"This behavior is really quite remarkable," says Zhitenev. "There is a little bit of electron leakage, but we found that if we complemented the pseudomagnetic field with an actual magnetic field, there was no leakage whatsoever."

"Normally, to make a graphene quantum dot, you would have to cut out a nanosize piece of graphene," says NIST Fellow Joseph Stroscio. "Our work shows that you can achieve the same thing with strain-induced pseudomagnetic fields. It's a great result, and a significant step toward developing future graphene-based devices."

Contact: Mark Esser
National Institute of Standards and Technology (NIST)

Related biology technology :

1. WHEATON® Introduces a New Web Community for Scientists, Researchers, and Biopharmaceutical Packagers
2. Stevenage Bioscience Catalyst to Welcome Cambridge University Researchers
3. Syracuse University researchers use nanotechnology to harness power of fireflies
4. Researchers discover hereditary enzyme deficiency
5. JCVI Researchers, as Part of NIH Human Microbiome Project Consortium, Publish Papers Detailing the Variety and Abundance of Microbes Living on and in the Human Body
6. Produce Safety Researchers Awarded by ABC Research Laboratories
7. CNIO researchers describe a new target for developing anti-angiogenic and anti-tumoral therapies
8. U of S researchers create powerful new tool for research and drug development
9. Researchers love triangles
10. Sensing the infrared: Researchers improve IR detectors with single-walled carbon nanotubes
11. Generex Enhances Antigen Express Scientific Advisory Board for the AE37 Breast Cancer Vaccine with Renowned Breast Cancer Researchers
Post Your Comments:
(Date:11/25/2015)... November 25, 2015 2 nouvelles études ... les différences entre les souches bactériennes retrouvées dans ... des êtres humains . Ces recherches  ouvrent une ... la prise en charge efficace de l,un des ... les chats .    --> 2 nouvelles ...
(Date:11/25/2015)... Studies reveal the differences in species of bacteria ... for more effective treatment for one of the most commonly ... --> --> Gum disease is one ... relatively little was understood about the bacteria associated with it ... researchers from the WALTHAM Centre for Pet Nutrition together with ...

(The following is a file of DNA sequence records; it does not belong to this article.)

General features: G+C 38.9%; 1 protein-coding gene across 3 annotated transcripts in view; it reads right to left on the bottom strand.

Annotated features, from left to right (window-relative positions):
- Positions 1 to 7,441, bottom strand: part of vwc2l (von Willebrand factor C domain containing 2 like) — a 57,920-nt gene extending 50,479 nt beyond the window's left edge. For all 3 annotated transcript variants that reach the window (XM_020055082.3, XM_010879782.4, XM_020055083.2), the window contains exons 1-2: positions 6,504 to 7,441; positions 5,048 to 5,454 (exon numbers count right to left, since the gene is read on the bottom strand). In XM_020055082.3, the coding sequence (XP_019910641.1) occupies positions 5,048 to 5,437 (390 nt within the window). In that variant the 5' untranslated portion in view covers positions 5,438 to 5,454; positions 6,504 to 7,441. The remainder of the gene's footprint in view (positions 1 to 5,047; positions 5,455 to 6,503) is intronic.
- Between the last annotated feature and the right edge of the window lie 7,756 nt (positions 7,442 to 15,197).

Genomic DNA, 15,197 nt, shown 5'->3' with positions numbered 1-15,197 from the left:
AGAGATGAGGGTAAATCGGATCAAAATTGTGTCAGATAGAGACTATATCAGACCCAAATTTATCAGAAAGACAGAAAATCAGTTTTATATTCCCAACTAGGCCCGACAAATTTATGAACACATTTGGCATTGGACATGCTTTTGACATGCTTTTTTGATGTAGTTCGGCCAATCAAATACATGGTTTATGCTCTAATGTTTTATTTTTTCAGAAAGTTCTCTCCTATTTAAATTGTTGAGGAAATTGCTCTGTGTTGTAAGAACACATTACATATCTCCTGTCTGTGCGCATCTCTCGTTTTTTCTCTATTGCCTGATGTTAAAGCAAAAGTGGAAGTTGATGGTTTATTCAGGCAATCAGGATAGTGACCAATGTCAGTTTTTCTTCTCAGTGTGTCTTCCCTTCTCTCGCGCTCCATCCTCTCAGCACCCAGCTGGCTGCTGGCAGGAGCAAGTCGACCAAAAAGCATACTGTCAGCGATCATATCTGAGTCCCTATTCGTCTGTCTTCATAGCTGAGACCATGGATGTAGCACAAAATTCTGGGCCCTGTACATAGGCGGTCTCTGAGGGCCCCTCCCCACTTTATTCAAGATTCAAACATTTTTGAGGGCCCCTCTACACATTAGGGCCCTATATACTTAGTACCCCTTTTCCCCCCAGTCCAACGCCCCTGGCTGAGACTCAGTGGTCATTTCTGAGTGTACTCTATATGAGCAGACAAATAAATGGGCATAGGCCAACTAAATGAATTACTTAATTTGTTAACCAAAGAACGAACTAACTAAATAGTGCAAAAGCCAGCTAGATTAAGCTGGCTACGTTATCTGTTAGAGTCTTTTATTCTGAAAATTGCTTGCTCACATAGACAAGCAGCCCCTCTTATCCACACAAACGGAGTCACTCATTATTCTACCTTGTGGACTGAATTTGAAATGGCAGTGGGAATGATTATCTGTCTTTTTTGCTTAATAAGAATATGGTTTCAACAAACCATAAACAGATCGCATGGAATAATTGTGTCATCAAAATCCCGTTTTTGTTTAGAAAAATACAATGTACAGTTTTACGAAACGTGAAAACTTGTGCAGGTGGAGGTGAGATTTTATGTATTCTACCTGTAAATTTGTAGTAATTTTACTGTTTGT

(Date:11/25/2015)... HOLLISTON, Mass. , Nov. 25, 2015 ... a biotechnology company developing bioengineered organ implants for life-threatening ... will present at the LD Micro "Main Event" investor ... PT. The presentation will be webcast live and posted ... also be available at the conference for one-on-one meetings ...
(Date:11/25/2015)... DIEGO , Nov. 25, 2015  Neurocrine Biosciences, ... Kevin Gorman , President and CEO of Neurocrine Biosciences, ... Healthcare Conference in New York . ... to visit the website approximately 5 minutes prior to ... A replay of the presentation will be available on ...
Breaking Biology Technology:
(Date:11/20/2015)... , November 20, 2015 NXTD ... focused on the growing mobile commerce market and creator ... Gino Pereira , was recently interviewed on The ... air on this weekend on Bloomberg Europe , ... . --> NXTD ) ("NXT-ID" or the ...
(Date:11/19/2015)... Calif. , Nov. 19, 2015  Based on ... Frost & Sullivan recognizes BIO-key with the 2015 Global ... Each year, Frost & Sullivan presents this award to ... line catering to the needs of the market it ... product line meets and expands on customer base demands, ...
(Date:11/19/2015)... Nov. 19, 2015  Although some 350 companies are ... by a few companies, according to Kalorama Information. These include ... of the market share of the 6.1 billion-dollar molecular ... World Market for Molecular Diagnostic s .    ... is still controlled by one company and only a ...
Breaking Biology News(10 mins):